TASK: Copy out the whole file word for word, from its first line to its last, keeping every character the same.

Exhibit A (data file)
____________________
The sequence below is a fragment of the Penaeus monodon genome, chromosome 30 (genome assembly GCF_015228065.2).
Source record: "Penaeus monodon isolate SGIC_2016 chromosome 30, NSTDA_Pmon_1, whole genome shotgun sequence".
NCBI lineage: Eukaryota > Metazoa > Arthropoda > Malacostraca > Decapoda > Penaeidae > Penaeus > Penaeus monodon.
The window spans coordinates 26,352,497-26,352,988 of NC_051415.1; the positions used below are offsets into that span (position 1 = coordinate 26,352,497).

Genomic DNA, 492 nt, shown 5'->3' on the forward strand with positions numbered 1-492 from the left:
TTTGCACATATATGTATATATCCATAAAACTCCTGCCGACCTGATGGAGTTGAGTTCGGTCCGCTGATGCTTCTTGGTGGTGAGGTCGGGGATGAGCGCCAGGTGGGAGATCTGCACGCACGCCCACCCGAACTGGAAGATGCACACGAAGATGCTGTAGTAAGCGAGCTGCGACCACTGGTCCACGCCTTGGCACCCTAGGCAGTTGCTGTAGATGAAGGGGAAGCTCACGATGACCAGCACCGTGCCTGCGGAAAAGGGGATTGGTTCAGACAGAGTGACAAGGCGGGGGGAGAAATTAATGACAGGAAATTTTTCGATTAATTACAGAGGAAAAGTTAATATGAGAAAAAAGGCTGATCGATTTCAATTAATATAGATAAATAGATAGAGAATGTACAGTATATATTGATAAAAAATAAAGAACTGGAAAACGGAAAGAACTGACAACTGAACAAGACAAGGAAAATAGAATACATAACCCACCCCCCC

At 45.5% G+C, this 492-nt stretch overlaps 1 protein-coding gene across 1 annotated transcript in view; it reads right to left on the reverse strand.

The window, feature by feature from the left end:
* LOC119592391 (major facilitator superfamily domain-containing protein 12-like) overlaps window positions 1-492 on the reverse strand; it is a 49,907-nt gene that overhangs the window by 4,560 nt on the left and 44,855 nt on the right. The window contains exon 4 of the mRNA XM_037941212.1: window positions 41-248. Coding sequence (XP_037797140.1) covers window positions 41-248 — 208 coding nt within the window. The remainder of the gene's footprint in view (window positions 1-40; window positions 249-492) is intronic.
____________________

The sequence below is a fragment of the Penaeus monodon genome, chromosome 30 (genome assembly GCF_015228065.2).
Source record: "Penaeus monodon isolate SGIC_2016 chromosome 30, NSTDA_Pmon_1, whole genome shotgun sequence".
NCBI lineage: Eukaryota > Metazoa > Arthropoda > Malacostraca > Decapoda > Penaeidae > Penaeus > Penaeus monodon.
The window spans coordinates 26,352,497-26,352,988 of NC_051415.1; the positions used below are offsets into that span (position 1 = coordinate 26,352,497).

Genomic DNA, 492 nt, shown 5'->3' on the forward strand with positions numbered 1-492 from the left:
TTTGCACATATATGTATATATCCATAAAACTCCTGCCGACCTGATGGAGTTGAGTTCGGTCCGCTGATGCTTCTTGGTGGTGAGGTCGGGGATGAGCGCCAGGTGGGAGATCTGCACGCACGCCCACCCGAACTGGAAGATGCACACGAAGATGCTGTAGTAAGCGAGCTGCGACCACTGGTCCACGCCTTGGCACCCTAGGCAGTTGCTGTAGATGAAGGGGAAGCTCACGATGACCAGCACCGTGCCTGCGGAAAAGGGGATTGGTTCAGACAGAGTGACAAGGCGGGGGGAGAAATTAATGACAGGAAATTTTTCGATTAATTACAGAGGAAAAGTTAATATGAGAAAAAAGGCTGATCGATTTCAATTAATATAGATAAATAGATAGAGAATGTACAGTATATATTGATAAAAAATAAAGAACTGGAAAACGGAAAGAACTGACAACTGAACAAGACAAGGAAAATAGAATACATAACCCACCCCCCC

At 45.5% G+C, this 492-nt stretch overlaps 1 protein-coding gene across 1 annotated transcript in view; it reads right to left on the reverse strand.

The window, feature by feature from the left end:
* LOC119592391 (major facilitator superfamily domain-containing protein 12-like) overlaps window positions 1-492 on the reverse strand; it is a 49,907-nt gene that overhangs the window by 4,560 nt on the left and 44,855 nt on the right. The window contains exon 4 of the mRNA XM_037941212.1: window positions 41-248. Coding sequence (XP_037797140.1) covers window positions 41-248 — 208 coding nt within the window. The remainder of the gene's footprint in view (window positions 1-40; window positions 249-492) is intronic.